Living TRAVEL - SINGAPORE 2012
 

Peranakan Folk Museum
Artefacts mostly from 1890 - 1910 approx.
 

Full Bridal Costume - silk cotton and gold thread




Bridal jewellery - gold
 

Bridal head-dress - silver and gold
 

 Peranakan Wedding Bed from Penang
 


Wardrobe with gold decoration
 


Chair and table
 

Pottery


 

 

 



Hok, Lock and Siew - the 3 star gods representing happiness, prosperity and longevity
- enamelled porcelain, mid 20th century

MORE SINGAPORE

Peranakan Chinese and Baba-Nyonya are terms used for the descendants of late 15th and 16th-century Chinese immigrants to the Indonesian archipelago of Nusantara during the Colonial era.
Members of this community in Melaka address themselves as "Nyonya Baba" instead of "Baba-Nyonya". Nyonya is the term for the ladies and Baba for the gentlemen. It applies especially to the ethnic Chinese populations of the British Straits Settlements of Malaya and the Dutch-controlled island of Java and other locations, who have adopted to Nusantara customs -- partially or in full -- to be somewhat assimilated into the local communities. Many were the elites of Singapore, more loyal to the British than to China.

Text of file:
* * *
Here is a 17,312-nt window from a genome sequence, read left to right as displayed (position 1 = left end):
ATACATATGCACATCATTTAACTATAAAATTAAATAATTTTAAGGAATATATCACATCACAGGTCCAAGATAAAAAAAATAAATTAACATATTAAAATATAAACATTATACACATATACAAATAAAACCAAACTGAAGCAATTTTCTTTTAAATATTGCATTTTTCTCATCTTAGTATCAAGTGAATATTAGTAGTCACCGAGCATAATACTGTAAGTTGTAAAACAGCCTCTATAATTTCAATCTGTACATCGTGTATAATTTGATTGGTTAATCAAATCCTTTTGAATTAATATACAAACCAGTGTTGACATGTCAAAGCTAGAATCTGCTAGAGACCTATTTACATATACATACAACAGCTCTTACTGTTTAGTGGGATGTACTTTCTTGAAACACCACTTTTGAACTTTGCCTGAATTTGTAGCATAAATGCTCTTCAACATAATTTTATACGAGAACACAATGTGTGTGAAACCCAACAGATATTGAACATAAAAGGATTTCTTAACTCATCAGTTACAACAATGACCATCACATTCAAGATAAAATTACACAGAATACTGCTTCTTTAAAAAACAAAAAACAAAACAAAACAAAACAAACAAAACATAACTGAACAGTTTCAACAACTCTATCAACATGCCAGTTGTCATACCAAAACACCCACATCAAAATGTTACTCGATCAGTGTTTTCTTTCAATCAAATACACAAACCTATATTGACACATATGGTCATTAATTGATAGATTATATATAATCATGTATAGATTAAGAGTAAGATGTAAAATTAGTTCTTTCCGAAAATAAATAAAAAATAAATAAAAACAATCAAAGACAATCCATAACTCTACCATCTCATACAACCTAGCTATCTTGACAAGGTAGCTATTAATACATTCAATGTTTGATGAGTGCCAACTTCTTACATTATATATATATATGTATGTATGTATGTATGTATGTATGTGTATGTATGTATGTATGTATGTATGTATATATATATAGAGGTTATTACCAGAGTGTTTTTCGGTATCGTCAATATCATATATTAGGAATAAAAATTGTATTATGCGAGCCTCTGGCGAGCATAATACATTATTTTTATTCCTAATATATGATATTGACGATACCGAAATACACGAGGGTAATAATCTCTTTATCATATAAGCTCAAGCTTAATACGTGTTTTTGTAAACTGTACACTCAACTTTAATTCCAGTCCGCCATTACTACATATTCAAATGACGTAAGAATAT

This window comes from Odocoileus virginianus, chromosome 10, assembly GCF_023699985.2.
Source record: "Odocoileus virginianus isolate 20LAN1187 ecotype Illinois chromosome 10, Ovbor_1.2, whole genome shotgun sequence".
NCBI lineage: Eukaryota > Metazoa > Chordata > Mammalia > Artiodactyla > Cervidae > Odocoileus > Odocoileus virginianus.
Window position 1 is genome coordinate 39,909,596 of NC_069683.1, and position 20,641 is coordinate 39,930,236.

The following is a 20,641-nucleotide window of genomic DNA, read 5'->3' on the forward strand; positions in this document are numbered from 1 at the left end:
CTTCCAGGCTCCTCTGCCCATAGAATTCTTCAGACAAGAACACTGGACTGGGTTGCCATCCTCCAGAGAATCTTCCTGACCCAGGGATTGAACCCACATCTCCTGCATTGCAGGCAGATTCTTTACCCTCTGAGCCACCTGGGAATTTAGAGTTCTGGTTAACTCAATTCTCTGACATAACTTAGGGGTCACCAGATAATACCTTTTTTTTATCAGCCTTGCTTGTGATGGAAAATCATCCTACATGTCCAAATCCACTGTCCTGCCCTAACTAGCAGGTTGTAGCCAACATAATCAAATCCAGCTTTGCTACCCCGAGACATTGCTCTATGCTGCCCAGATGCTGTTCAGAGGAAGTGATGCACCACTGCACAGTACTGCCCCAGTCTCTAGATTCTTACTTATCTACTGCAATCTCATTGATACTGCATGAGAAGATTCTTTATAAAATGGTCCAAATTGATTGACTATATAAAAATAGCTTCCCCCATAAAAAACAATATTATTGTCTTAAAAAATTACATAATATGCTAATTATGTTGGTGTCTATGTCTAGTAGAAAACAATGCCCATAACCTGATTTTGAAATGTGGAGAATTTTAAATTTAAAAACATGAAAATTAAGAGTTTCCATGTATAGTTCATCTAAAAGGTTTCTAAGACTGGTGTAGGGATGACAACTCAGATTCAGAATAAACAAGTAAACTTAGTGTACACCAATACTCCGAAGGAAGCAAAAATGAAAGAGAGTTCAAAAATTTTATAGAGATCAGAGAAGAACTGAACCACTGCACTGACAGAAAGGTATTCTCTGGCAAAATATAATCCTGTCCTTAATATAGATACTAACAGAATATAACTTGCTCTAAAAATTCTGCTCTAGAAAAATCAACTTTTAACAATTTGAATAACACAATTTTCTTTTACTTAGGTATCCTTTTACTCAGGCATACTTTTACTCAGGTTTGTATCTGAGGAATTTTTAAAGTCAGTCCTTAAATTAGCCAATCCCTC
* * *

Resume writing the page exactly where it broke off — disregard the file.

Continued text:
Most have lived for generations along the straits of Malacca and not all intermarried with the local Native Indonesians and Malays. They were usually traders, the middleman of the British and the Chinese, or the Chinese and Malays, or vice versa because they were mostly English educated. Because of this, they almost always had the ability to speak two or more languages. In later generations, some lost the ability to speak Chinese as they became assimilated to the Malay Peninsula's culture and started to speak Malay fluently as a first or second language.

While the term Peranakan is most commonly used among the ethnic Chinese for those of Chinese descent also known as Straits Chinese (土生華人; named after the Straits Settlements), there are also other, comparatively small Peranakan communities, such as Indian Hindu Peranakans (Chitty), Indian Muslim Peranakans (Jawi Pekan) (Jawi being the Javanised Arabic script, Pekan a colloquial contraction of Peranakan) and Eurasian Peranakans (Kristang) (Kristang = Christians). The group has parallels to the Cambodian Hokkien, who are descendants of Hoklo Chinese. They maintained their culture partially despite their native language gradually disappearing a few generations after settlement.
[Wikipedia]

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